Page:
Ngozi Okonjo-Iweala was born on June 13, 1954, in Ogwashi-Ukwu, Delta State, Nigeria, where her father, Professor Chukwuka Okonjo, served as the Obi (king) of the Obahai Royal Family of Ogwashi-Ukwu. She received her early education at Queen’s School in Enugu and later attended St. Anne’s School in Molete, Ibadan, as well as the International School Ibadan.
In pursuit of higher education, Okonjo-Iweala traveled to the United States in 1973 to study at Harvard University, where she graduated with an AB in Economics in 1976. Subsequently, she earned a master’s degree in City Planning in 1978 from the Massachusetts Institute of Technology (MIT). Later, in 1981, she completed her PhD in Regional Economics and Development at MIT, focusing her research on Credit Policy, Rural Financial Markets, and Nigeria’s Agricultural Development. Her doctoral studies were supported by an international fellowship from the American Association of University Women (AAUW).

During her impressive 25-year career at the World Bank in Washington DC, Ngozi Okonjo-Iweala rose to the position of Managing Director, Operations, the organization’s second-highest role. In this capacity, she oversaw the management of the World Bank’s operational portfolios totaling $81 billion across Africa, South Asia, Europe, and Central Asia.
Okonjo-Iweala played a crucial role in leading various initiatives to support low-income countries, notably during the 2008–2009 food crises and the subsequent global financial crisis. She also chaired the successful International Development Association (IDA) replenishment in 2010, raising $49.3 billion in grants and low-interest credit for the world’s poorest nations.
Additionally, Okonjo-Iweala served as a member of the Commission on Effective Development Cooperation with Africa, convened by Danish Prime Minister Anders Fogh Rasmussen in 2008. This commission aimed to enhance development cooperation efforts across the African continent. Her contributions reflect her unwavering commitment to global development and poverty alleviation.

Ngozi Okonjo-Iweala served two terms as Nigeria’s Finance Minister, from 2003 to 2006 and again from 2011 to 2015. She also briefly held the position of Foreign Minister in 2006. Notably, she was the first woman to occupy both roles in Nigeria.
During her initial term as Finance Minister under President Olusegun Obasanjo, Okonjo-Iweala played a crucial role in negotiating with the Paris Club. These negotiations resulted in the cancellation of a significant portion of Nigeria’s debt, totaling US$30 billion, with US$18 billion being outright cancelled.
Overall, Okonjo-Iweala’s leadership as Finance Minister during both terms was marked by her efforts to tackle Nigeria’s fiscal challenges, negotiate debt relief, and implement policies geared towards fostering economic stability and sustainable development.
Ngozi Okonjo-Iweala was re-appointed as Nigeria’s Minister of Finance in 2011 by President Goodluck Jonathan. Her role expanded to include the position of Coordinating Minister for the Economy. During her tenure, she made significant contributions to Nigeria’s economic development.

One of her key achievements was the establishment of the Mortgage Refinance Corporation (NMRC), aimed at stimulating the housing sector and addressing the country’s housing deficit.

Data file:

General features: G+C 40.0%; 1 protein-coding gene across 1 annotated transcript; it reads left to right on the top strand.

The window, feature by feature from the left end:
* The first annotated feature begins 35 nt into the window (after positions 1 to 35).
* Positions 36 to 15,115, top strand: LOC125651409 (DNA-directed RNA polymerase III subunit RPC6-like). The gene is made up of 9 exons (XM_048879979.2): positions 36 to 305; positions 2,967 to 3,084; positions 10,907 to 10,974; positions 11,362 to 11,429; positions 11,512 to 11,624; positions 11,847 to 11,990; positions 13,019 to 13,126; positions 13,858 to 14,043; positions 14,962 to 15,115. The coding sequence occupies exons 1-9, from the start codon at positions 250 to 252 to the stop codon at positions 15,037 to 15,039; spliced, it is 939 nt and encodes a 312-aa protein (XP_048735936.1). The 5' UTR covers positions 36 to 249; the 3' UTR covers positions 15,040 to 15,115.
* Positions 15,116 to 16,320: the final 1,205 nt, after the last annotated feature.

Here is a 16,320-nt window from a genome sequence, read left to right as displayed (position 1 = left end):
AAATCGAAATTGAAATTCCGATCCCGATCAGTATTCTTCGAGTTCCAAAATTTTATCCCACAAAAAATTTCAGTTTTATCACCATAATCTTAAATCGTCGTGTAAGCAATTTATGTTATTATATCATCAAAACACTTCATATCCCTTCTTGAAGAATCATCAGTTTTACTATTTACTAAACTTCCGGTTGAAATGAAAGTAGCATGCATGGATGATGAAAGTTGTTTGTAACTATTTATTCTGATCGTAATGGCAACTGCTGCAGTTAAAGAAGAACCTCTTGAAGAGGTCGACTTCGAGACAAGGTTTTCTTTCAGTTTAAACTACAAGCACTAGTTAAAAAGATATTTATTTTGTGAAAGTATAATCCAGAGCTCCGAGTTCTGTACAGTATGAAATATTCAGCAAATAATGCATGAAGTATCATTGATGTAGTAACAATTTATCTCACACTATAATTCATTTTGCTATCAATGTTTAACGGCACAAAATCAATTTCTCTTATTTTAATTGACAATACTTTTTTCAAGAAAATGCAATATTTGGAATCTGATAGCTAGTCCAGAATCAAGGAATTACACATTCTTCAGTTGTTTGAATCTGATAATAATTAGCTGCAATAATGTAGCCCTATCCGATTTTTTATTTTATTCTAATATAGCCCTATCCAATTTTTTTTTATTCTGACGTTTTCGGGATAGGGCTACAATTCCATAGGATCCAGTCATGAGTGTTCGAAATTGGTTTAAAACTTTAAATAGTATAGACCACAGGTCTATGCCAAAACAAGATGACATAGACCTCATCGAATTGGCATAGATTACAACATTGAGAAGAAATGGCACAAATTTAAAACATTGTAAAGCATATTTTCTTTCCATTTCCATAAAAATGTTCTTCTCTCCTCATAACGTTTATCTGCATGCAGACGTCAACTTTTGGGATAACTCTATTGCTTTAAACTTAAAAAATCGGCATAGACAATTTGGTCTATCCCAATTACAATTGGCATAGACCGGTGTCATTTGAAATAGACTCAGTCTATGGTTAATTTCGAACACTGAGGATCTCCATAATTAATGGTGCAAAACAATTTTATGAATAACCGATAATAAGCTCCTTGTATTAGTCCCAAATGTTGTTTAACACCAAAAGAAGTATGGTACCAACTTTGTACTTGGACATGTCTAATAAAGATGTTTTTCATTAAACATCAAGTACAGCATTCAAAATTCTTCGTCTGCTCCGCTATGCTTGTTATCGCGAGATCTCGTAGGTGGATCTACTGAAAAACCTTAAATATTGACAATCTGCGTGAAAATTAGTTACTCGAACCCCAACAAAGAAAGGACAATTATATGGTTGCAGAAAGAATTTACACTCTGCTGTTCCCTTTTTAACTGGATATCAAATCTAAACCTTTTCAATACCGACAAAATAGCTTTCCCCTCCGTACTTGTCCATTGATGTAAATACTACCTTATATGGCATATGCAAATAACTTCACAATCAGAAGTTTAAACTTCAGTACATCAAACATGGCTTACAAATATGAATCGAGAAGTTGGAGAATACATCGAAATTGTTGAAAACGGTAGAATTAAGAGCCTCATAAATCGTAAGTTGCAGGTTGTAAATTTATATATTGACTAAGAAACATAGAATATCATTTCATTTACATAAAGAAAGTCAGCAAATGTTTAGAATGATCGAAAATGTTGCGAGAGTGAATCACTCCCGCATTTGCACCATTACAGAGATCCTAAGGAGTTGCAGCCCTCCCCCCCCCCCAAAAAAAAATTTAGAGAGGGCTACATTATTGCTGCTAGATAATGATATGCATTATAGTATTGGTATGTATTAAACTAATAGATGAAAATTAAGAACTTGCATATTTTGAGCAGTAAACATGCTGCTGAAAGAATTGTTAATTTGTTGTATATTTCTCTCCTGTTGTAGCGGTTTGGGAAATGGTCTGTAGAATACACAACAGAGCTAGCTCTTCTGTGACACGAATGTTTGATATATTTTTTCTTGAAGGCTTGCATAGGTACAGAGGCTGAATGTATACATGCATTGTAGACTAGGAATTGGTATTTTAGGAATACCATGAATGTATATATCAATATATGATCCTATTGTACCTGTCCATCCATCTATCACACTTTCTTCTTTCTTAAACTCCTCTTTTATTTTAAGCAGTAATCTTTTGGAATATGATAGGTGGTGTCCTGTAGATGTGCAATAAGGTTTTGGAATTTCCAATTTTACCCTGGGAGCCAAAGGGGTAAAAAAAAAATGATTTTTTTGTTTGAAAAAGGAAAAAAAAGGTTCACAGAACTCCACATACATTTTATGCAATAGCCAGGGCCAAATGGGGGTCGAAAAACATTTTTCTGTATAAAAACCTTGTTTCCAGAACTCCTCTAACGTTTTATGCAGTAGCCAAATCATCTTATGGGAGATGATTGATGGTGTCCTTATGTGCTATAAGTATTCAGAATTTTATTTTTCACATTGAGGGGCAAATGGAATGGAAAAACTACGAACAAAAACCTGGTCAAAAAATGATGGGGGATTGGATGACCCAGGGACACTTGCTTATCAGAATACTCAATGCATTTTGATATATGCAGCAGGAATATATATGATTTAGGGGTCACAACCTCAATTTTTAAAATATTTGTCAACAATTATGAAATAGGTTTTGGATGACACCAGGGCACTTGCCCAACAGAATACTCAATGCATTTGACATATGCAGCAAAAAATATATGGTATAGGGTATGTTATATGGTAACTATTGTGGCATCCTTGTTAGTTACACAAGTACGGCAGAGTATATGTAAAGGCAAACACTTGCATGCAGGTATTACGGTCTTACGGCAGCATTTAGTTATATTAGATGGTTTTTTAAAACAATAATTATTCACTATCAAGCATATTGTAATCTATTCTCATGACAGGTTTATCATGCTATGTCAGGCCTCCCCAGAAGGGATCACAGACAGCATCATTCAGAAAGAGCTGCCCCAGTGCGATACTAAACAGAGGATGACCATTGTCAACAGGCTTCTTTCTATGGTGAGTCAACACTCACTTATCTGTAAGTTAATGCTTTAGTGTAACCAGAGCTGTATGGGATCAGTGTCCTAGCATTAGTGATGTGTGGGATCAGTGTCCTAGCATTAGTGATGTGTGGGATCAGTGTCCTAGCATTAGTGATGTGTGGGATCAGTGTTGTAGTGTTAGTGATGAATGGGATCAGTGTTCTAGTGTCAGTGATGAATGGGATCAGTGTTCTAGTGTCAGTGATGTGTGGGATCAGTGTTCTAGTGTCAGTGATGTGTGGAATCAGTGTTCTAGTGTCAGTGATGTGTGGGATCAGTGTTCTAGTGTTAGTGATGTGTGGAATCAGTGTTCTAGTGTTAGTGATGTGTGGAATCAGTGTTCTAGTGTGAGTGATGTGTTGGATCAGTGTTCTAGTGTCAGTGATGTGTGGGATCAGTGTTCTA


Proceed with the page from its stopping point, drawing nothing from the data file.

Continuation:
Additionally, Okonjo-Iweala implemented programs to empower women and youth. The Growing Girls and Women in Nigeria Programme (GWIN) focused on promoting gender equality, while the Youth Enterprise with Innovation Programme (YouWIN) supported young entrepreneurs, creating thousands of jobs.
Overall, Okonjo-Iweala’s legacy includes strengthening public financial systems, promoting gender equality, and fostering entrepreneurship to drive economic growth in Nigeria.
After leaving government, Ngozi Okonjo-Iweala remained active in global affairs. She served on several prominent commissions and groups, including the International Commission on Financing Global Education Opportunity (2015–2016), the Eminent Persons Group on Global Financial Governance (2017–2018), and the Global Commission for the Economy and Climate since 2014. Additionally, she became the chair-elect of the Board of Gavi, the Vaccine Alliance, in January 2016.

In June 2020, Nigerian President Muhammadu Buhari nominated Ngozi Okonjo-Iweala as the country’s candidate for the position of Director-General of the World Trade Organization (WTO). Following this nomination, Okonjo-Iweala was unanimously appointed as the next Director-General on February 15, 2021.
Ngozi Okonjo-Iweala has received numerous recognitions and awards, including being listed as one of the 50 Greatest World Leaders by Fortune in 2015, Top 100 Most Influential People in the World by TIME in 2014, and Top 100 Global Thinkers by Foreign Policy in 2011 and 2012. Forbes also named her among the Top 100 Most Powerful Women in the World from 2011 to 2014 and among the Top 3 Most Powerful Women in Africa in 2012.
she founded the Centre for the Study of the Economies of Africa (C-SEA), a development research think-tank based in Abuja.
Ngozi Okonjo-Iweala is married to Ikemba Iweala, a family medicine physician from Umuahia, Abia State, Nigeria. The couple has four children, one of whom is the renowned author Uzodinma Iweala..

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